Value networks need to become more resilient. Digitalization and artificial intelligence (AI) create transparency and help companies react faster to change.
Supply chains have eased in recent months. But this is no reason to breathe a sigh of relief. At a time when companies order raw materials, components, and spare parts globally, many supply chain networks are still not clear or flexible enough. For seven out of ten Swiss companies, it is clear that their value network has significant potential for improvement, as shown by the current study “Future in Change” from Staufen.Inova and Staufen.AG.
For the vast majority, the focus is on greater digitization of processes to ensure greater resilience in the supply chain network. Yet four out of ten companies lack an adequate data strategy. “In many companies today, planning from purchase to delivery is still done in Excel. This is not only error-prone, but also prevents a consistent view of the process and forward-looking decisions,” says Senior Manager Achim Schwichtenberg.
Fact-based decisions with AI
Only by breaking down data silos can information be made available and transparent across the supply chain network. Building on this, by using AI, an organization can derive value in the form of predictive decision making from generated facts, rather than relying on the gut instincts of individuals.
A global welding specialist shows how data can be leveraged throughout the supply chain. The company had grown in a decentralized manner over the years, with nearly forty national subsidiaries. The information was organized at the respective location. Without a centralized data pool, there was a lack of visibility across the entire ecosystem and global inventory, resulting in slow delivery. With margins shrinking, management decided to break down the silos and transform data operations. Today, for example, a uniform material number for each item ensures transparency in ecosystem inventories worldwide. Software analyzes where what is sourced.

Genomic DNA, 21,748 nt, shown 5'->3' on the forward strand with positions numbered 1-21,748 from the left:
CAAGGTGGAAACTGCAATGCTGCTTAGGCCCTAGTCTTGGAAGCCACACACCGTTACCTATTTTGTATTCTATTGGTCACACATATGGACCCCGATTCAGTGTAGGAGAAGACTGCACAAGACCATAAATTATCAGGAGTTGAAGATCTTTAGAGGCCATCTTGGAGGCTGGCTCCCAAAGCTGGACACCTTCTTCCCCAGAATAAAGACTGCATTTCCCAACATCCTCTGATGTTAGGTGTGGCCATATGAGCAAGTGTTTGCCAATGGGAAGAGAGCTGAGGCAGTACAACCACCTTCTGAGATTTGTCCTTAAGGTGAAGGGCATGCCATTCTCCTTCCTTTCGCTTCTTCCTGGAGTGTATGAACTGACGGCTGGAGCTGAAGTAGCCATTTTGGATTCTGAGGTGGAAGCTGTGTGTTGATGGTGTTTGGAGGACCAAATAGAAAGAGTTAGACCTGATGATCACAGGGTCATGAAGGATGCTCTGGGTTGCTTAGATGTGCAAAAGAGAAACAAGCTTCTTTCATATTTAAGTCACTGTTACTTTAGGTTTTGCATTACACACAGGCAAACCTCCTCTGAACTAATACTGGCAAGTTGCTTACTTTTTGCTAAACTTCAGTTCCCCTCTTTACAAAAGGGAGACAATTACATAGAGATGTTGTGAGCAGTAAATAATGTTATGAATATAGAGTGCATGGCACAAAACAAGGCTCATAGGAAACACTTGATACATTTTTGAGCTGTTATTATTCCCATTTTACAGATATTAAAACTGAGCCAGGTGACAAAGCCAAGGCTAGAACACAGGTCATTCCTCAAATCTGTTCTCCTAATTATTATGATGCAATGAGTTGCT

“As a result, inventories and the capital tied up in the national companies were significantly reduced,” says the Staufen.Inova expert. Meanwhile, the company is also using AI to make predictive decisions based on its data. Forecasts are also used to communicate with suppliers. The company now makes decisions proactively rather than after a problem has occurred. Thanks to the resilient supply chain, management was able to anticipate potential disruptions and save costs even during the multi-crisis, as there were no supply bottlenecks at any time. Not only that, but AI is also helping the company identify where growth is possible. New market share has already been gained and sales and margins have increased.
Digitization and cultural change must go hand in hand
Digitization and efficient value creation are the two issues that concern most companies today, according to the survey. However, very few companies are able to implement the right digital solutions to reduce costs, increase on-time delivery, and improve production quality.
In addition, it is not enough to simply integrate technology and data analytics. Companies also need to make a cultural shift to become a self-learning and continuously improving organization. Investments must be made in the digital training of employees and the recruitment of new digital talent. And last but not least, new partnership models are needed. Only when the supply chain network is robust and resilient to disruptions can the highest levels of automated responsiveness be successfully implemented.
The digitization of the supply chain network should always be approached from a specific use case. It makes sense to start with small projects first and learn from them.Achim Schwichtenberg, Senior Manager Staufen.Inova
What does the stable supply chain network of tomorrow look like?
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What must future supply chain management be capable of?
Innovative supply chains are characterized by strong customer orientation, excellent performance, and high flexibility and agility in the face of new market and environmental requirements. If the supply chain is transformed from a cost factor to a success factor, it can become an integral part of the competitive strategy. Thomas Spiess is a Member of the Management Board of STAUFEN.INOVA AG in Switzerland. He studied mechanical engineering at ETH Zurich and has been an expert for supply chain management for almost 30 years.Leer más